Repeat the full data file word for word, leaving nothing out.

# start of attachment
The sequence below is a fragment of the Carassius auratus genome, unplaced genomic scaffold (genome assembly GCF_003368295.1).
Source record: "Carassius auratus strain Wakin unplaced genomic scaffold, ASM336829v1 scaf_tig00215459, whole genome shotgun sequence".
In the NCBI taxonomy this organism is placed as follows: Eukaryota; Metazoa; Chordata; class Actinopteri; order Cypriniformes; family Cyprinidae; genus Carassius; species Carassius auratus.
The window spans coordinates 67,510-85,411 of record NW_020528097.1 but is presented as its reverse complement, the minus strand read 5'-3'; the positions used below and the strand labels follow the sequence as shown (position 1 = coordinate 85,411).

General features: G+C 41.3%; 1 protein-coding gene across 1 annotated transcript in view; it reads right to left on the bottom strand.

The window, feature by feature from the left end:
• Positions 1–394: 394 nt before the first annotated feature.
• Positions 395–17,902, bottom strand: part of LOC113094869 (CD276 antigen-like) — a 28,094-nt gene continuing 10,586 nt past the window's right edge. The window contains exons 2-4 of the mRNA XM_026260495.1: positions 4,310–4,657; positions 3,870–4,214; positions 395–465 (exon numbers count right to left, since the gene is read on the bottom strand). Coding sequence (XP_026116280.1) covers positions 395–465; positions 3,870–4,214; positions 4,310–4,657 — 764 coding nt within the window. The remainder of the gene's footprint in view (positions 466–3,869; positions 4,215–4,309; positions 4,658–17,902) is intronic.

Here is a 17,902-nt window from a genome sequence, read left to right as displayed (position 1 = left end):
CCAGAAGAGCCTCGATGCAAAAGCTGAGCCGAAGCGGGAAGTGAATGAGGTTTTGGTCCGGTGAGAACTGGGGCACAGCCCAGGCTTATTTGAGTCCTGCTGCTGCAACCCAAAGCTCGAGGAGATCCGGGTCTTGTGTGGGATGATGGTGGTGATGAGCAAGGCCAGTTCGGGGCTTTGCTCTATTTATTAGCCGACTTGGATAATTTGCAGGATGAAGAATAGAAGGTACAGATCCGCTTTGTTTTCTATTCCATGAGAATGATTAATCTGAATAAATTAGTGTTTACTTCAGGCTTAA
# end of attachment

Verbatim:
The sequence below is a fragment of the Carassius auratus genome, unplaced genomic scaffold (genome assembly GCF_003368295.1).
Source record: "Carassius auratus strain Wakin unplaced genomic scaffold, ASM336829v1 scaf_tig00215459, whole genome shotgun sequence".
In the NCBI taxonomy this organism is placed as follows: Eukaryota; Metazoa; Chordata; class Actinopteri; order Cypriniformes; family Cyprinidae; genus Carassius; species Carassius auratus.
The window spans coordinates 67,510-85,411 of record NW_020528097.1 but is presented as its reverse complement, the minus strand read 5'-3'; the positions used below and the strand labels follow the sequence as shown (position 1 = coordinate 85,411).

General features: G+C 41.3%; 1 protein-coding gene across 1 annotated transcript in view; it reads right to left on the bottom strand.

The window, feature by feature from the left end:
• Positions 1–394: 394 nt before the first annotated feature.
• Positions 395–17,902, bottom strand: part of LOC113094869 (CD276 antigen-like) — a 28,094-nt gene continuing 10,586 nt past the window's right edge. The window contains exons 2-4 of the mRNA XM_026260495.1: positions 4,310–4,657; positions 3,870–4,214; positions 395–465 (exon numbers count right to left, since the gene is read on the bottom strand). Coding sequence (XP_026116280.1) covers positions 395–465; positions 3,870–4,214; positions 4,310–4,657 — 764 coding nt within the window. The remainder of the gene's footprint in view (positions 466–3,869; positions 4,215–4,309; positions 4,658–17,902) is intronic.

Here is a 17,902-nt window from a genome sequence, read left to right as displayed (position 1 = left end):
CCAGAAGAGCCTCGATGCAAAAGCTGAGCCGAAGCGGGAAGTGAATGAGGTTTTGGTCCGGTGAGAACTGGGGCACAGCCCAGGCTTATTTGAGTCCTGCTGCTGCAACCCAAAGCTCGAGGAGATCCGGGTCTTGTGTGGGATGATGGTGGTGATGAGCAAGGCCAGTTCGGGGCTTTGCTCTATTTATTAGCCGACTTGGATAATTTGCAGGATGAAGAATAGAAGGTACAGATCCGCTTTGTTTTCTATTCCATGAGAATGATTAATCTGAATAAATTAGTGTTTACTTCAGGCTTAA